As a frequent reader, and now small-time contributor, to the Berkshire Hathaway group over at MSN, created and wonderfully maintained by Sanjeev Parsad, I was intrigued by a recent post regarding the dumping of Pinnacle Airlines (PNCL) by Mohnish Pabrai. Before I begin, I want readers to understand that Mohnish is one of my idols in the investing world, and I believe that his short term pain will be reversed and success resumed. His framework is too good to fail. My only goal here is to explain the possible workings of an investment now in distress, and how we might avoid a similar fate. If I’ve stated inaccuracies, let me know and I’ll make the edit.
Now, if you’re a long time reader of my blog (long term being not so long, April), one of my very first posts was about a SmartMoney article with Pabrai. In the SM article, Pabari’s #1 idea was Pinnacle. He argued that the company was worth several times its then price, $15/share. By this point, I was already familiar with Pabrai’s thesis on Pinnacle, as he had written up an extraordinarily detailed thesis on Value Investors Club late last year.
I’d also read up on the business myself to try and glean the facts. In the end, I didn’t make a purchase because it came down to some variables that I wasn’t comfortable with. What happens if their business providing regional service to Northwest Airlines is shut down? What are these airplanes worth in liquidation? Why will their cash flows improve over time? I couldn’t get a good grip on the risks. From his writings, it seemed Mohnish did.
From a total of about 3.3mm shares in the 13F for the period ended 6/30, Form 4’s filed by Pabrai now show the sale of about 430k shares total since the beginning of August, representing nearly 13% of his position. That’s a big chunk, and it doesn’t seem to be abating at this point, instead accelerating from first filing to the more recent filing. The stock has gone from $15-16 down to $6 1/2 per share.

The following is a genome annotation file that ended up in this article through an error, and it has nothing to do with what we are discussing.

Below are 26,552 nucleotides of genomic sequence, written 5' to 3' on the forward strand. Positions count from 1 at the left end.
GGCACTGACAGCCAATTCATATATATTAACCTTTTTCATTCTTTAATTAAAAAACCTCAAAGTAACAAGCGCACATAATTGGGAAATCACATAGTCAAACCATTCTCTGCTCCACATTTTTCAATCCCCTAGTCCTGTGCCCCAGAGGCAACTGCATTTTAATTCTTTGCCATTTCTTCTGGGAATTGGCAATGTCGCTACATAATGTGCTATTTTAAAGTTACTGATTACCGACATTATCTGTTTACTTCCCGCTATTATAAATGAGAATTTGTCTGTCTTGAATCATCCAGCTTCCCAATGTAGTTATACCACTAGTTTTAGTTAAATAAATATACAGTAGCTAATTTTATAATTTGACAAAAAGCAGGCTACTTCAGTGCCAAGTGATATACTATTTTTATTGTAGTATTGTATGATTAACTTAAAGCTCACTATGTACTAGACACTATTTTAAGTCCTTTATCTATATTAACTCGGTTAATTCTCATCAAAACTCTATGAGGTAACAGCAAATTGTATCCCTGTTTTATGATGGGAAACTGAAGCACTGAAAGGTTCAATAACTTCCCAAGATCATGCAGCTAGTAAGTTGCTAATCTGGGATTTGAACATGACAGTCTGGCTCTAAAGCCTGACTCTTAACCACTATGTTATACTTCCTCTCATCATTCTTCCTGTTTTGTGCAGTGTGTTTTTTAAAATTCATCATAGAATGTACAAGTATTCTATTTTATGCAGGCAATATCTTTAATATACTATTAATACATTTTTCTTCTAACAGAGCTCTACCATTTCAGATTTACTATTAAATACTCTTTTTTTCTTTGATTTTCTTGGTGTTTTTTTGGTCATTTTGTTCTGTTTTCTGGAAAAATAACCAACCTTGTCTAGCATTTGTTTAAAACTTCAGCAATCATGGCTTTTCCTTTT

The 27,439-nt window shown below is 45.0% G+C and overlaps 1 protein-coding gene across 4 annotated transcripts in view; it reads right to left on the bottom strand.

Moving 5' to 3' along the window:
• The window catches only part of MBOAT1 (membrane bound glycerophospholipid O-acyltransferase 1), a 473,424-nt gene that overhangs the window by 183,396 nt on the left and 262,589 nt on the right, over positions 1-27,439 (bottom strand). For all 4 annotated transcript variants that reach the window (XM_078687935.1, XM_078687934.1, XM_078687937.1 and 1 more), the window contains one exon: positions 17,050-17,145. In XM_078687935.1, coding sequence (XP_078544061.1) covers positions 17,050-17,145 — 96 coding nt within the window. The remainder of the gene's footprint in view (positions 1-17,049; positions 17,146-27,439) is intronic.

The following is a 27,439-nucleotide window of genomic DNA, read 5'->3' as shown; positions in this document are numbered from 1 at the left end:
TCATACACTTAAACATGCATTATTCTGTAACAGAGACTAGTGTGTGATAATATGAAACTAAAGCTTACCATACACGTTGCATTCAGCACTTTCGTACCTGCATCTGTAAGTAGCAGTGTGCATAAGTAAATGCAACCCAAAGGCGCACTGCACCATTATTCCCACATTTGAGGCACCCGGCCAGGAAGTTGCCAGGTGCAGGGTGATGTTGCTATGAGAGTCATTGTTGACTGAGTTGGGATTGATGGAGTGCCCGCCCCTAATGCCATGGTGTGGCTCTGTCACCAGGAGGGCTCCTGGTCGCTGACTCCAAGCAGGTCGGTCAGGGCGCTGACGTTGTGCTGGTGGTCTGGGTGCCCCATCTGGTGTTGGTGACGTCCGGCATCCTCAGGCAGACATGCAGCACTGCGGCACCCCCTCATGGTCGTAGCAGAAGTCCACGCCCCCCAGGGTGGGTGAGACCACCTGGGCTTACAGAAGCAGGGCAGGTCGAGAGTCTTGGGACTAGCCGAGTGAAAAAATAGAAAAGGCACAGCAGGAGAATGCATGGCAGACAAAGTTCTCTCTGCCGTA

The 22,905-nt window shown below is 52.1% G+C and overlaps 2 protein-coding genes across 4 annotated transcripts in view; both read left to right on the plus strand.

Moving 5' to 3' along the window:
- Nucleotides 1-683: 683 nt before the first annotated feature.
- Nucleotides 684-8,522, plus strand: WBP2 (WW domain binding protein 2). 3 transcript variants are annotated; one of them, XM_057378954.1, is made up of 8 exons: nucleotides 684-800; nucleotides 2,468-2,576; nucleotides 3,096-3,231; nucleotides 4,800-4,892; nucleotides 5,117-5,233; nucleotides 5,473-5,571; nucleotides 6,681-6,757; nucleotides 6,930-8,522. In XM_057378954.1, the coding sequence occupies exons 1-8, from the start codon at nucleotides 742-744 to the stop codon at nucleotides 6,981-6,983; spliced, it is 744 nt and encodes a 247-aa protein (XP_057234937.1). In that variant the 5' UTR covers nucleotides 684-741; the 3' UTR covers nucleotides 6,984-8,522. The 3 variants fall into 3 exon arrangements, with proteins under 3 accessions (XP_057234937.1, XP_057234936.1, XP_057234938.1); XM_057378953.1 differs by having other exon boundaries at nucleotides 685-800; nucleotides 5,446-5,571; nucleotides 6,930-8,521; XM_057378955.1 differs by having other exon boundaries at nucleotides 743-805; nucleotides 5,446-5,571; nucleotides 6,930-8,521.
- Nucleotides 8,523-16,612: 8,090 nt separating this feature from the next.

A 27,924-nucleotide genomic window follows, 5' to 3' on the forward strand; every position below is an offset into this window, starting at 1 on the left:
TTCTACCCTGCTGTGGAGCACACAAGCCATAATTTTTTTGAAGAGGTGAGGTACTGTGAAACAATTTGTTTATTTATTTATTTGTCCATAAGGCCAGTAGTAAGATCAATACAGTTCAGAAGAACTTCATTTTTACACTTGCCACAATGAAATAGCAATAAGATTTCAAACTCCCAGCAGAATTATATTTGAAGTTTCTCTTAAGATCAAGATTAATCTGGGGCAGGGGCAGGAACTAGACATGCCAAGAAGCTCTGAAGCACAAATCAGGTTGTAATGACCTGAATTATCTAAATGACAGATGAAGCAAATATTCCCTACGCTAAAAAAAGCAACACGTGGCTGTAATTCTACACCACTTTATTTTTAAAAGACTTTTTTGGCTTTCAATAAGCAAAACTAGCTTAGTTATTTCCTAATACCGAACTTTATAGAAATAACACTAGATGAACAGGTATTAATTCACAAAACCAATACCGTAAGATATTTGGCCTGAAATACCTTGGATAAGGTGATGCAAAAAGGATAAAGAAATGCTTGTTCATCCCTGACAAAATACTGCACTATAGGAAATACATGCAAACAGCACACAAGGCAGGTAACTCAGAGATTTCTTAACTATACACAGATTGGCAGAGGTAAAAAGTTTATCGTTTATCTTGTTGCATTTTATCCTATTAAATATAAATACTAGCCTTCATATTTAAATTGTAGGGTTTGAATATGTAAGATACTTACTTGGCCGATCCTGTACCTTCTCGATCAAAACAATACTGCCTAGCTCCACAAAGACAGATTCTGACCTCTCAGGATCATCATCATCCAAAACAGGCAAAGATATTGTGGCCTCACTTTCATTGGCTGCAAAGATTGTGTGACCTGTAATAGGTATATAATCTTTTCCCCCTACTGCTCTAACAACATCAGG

So the question now remains, Why is it that Mohnish is selling down what he recently called his best idea? Is it fund redemptions, reallocation to another position, or some non-invesment related issue? Or, has Mohnish lost faith in the investment thesis itself?
When thinking about this, it’s hard to assert at this point that the selling is due to re-allocation or meeting redemptions. Why sell your best idea, which is now 50-70% cheaper, to find a better one? If your original thesis was that company X is selling at 1 and worth 3, then when it goes to $.40, you should be backing up the truck, not selling. Pabrai knows this. So if the case is that one of his many newer positions, Sears (NASDAQ:SHLD), Wellcare Health (NYSE:WCG), etc. is a better idea, there must have been material deterioration to a business he thought was worth 3-5x his cost.
Even if he was receiving investor redemptions, I would think the first sale is Berkshire Hathaway (NYSE:BRK.A), a position Pabrai has long dubbed a “placeholder.” Also, in his book The Dhando Investor, Pabrai mentioned a “3 year rule” in which he wouldn’t sell a position for 3 years unless it reached full valuation or the intrinsic value had deteriorated to the point where his margin of safety had eroded away. If my opinion is that Pabrai isn’t selling due to redemptions, then it doesn’t make much sense that he would be selling for any other reason beside business deterioration.
Now, besides the large contract to fly regional jet service for Northwest Airlines (NWA), PNCL maintained small contracts with other carriers, one of them being Delta. In June, Delta came out with its intent to cancel their contract with Pinnacle. Supposedly, these contracts were pretty ironclad, set in stone. Besides that, Mohnish argued, the economics of PNCL’s service made too much sense for a carrier to want out of a contract. Underperformance by PNCL could trigger a breach in the contract, according to Delta.
Pinnacle Airlines Corp. said Tuesday that Delta Air Lines Inc. (NYSE:DAL) intends to cancel a contract with the operator’s subsidiary on July 31, citing Pinnacle’s failure to meet minimum on-time requirements.”
When Delta came out with this announcement, it seemed that a major underpinning of Pabrai’s thesis was thrown into question. If these guarantees were so strong, if the economics were so right, why in the heck would Delta want out? It wasn’t the absolute dollar loss of business that scared PNCL investors as much as the loss of confidence in a major piece of their thesis, in my opinion.
If this was true - Delta could and would be willing to cancel its contract - what was the fate of the Northwest agreement? The agreement was structured in such a fashion that Northwest would take on the “fuel price risk” from Pinnacle. Thus, Pabrai argued, PNCL’s business model was a much stronger one. I agree. However, one logical question proceeding from this assertion is such: Why would Northwest let PNCL profit during their demise? If PNCL was reaping profits from the avoidance of fuel price risk and customer risk, why couldn’t Northwest change the agreement in a way that would be derimental to Pinnacle and beneficial to Northwest? Delta had already demonstrated that they wanted out from PNCL, why couldn’t Northwest follow?